Thursday, April 23, 2015

T -- Teeth to Tail

Somewhere in between running around the ring and stacking, the judge will actually put hands on your dog. Minor faults (a bad topline or narrow chest, for example) can be disguised by grooming. A good judge, however, will discover those during a physical exam.

Before the exam a judge always greets the dogs. Each dog is allowed to sniff the judge and the judge usually gives a quick pat on the head to show that she is friendly. The judge starts the exam at the dog's head. She'll look at the eye shape and color, ear set, neckline, etc. and compare your dog to the breed standard. Depending on the size of your dog this is either done on the ground or on a table.

Showing Jedi's bite
Chances are the judge is also going to look at your dog's teeth. Each breed standard has different requirements for this. Some standards -- like the German shepherd's -- specify the number of teeth as well as their alignment (called the bite). This requires the handler to hold the dog's head and lift its lips, then open the mouth wide so the judge can see inside. Warning: Most dogs don't like this. If you're going to show your dog, it's a good idea to start practicing "showing the bite" early.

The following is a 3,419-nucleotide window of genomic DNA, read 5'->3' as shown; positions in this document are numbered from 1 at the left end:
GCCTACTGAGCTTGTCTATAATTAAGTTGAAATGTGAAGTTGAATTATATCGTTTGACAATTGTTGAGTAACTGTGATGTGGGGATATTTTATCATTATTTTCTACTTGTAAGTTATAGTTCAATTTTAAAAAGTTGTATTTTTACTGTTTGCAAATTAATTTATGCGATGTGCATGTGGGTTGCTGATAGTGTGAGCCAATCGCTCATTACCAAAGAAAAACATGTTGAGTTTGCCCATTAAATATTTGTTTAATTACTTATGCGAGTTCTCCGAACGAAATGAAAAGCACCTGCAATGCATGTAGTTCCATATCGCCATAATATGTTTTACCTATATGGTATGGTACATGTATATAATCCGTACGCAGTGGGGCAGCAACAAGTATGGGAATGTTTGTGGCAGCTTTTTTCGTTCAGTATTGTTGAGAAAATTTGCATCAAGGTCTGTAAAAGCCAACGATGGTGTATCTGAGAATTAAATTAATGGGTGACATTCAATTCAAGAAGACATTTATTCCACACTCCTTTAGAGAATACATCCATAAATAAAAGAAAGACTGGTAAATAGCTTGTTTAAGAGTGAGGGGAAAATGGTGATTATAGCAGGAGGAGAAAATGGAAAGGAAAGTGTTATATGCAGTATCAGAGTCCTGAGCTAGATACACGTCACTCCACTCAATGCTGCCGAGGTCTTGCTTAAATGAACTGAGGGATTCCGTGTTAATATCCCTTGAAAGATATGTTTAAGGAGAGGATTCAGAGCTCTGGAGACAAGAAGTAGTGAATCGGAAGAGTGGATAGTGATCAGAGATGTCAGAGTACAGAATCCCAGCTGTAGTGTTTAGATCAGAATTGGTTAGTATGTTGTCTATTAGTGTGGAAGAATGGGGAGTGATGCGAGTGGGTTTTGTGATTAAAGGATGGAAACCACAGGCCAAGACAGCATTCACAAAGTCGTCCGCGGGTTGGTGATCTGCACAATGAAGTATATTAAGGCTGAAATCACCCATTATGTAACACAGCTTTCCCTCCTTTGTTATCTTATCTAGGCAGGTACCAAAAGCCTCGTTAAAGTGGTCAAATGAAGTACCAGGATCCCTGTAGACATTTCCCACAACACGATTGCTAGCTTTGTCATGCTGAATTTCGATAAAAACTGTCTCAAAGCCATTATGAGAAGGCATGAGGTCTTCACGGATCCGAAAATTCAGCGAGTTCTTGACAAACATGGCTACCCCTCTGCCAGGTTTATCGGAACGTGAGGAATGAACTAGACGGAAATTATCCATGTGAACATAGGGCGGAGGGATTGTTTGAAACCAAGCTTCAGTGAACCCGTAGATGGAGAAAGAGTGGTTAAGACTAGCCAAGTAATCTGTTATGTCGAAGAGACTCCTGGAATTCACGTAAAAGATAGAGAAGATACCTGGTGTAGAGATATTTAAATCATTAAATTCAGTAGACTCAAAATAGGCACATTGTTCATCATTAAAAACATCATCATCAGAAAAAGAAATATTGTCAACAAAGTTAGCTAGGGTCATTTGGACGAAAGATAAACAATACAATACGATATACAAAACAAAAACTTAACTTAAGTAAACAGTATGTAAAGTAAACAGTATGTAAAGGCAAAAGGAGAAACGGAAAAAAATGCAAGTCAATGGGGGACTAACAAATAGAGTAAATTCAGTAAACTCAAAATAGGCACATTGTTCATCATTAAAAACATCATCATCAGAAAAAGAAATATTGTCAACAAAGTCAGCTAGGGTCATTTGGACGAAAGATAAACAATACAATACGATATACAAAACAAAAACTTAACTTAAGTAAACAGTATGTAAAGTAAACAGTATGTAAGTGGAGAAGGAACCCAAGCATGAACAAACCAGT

The judge then works her way down the body towards the tail. She touches the chest, feels the ribs and runs her fingers through the coat. To be honest, I'm not exactly sure what she's looking for at this point! Some judges are really focused and don't say much. Others are chatty, making small talk to both handler and the dog.

One thing that baffles non dog show people is checking the genitalia. Dogs in conformation must be intact. That means a judge must touch a dog's testicles to verify that both are present. Show dog owners desensitize their dogs to this exam early and most dogs don't even flinch. Unlike other dog sports, female dogs are allowed to be shown in season. Because of this, a handler should warn a judge beforehand so she can avoid getting a handful of yuck. (It happens!)

All in all, the exam takes about a minute. It usually ends with a "thank you" to the handler and a pat on the rump for the dog. And then it's time for more running! -- K

Tomorrow's Topic: Undesirables (Faults and DQ's) 

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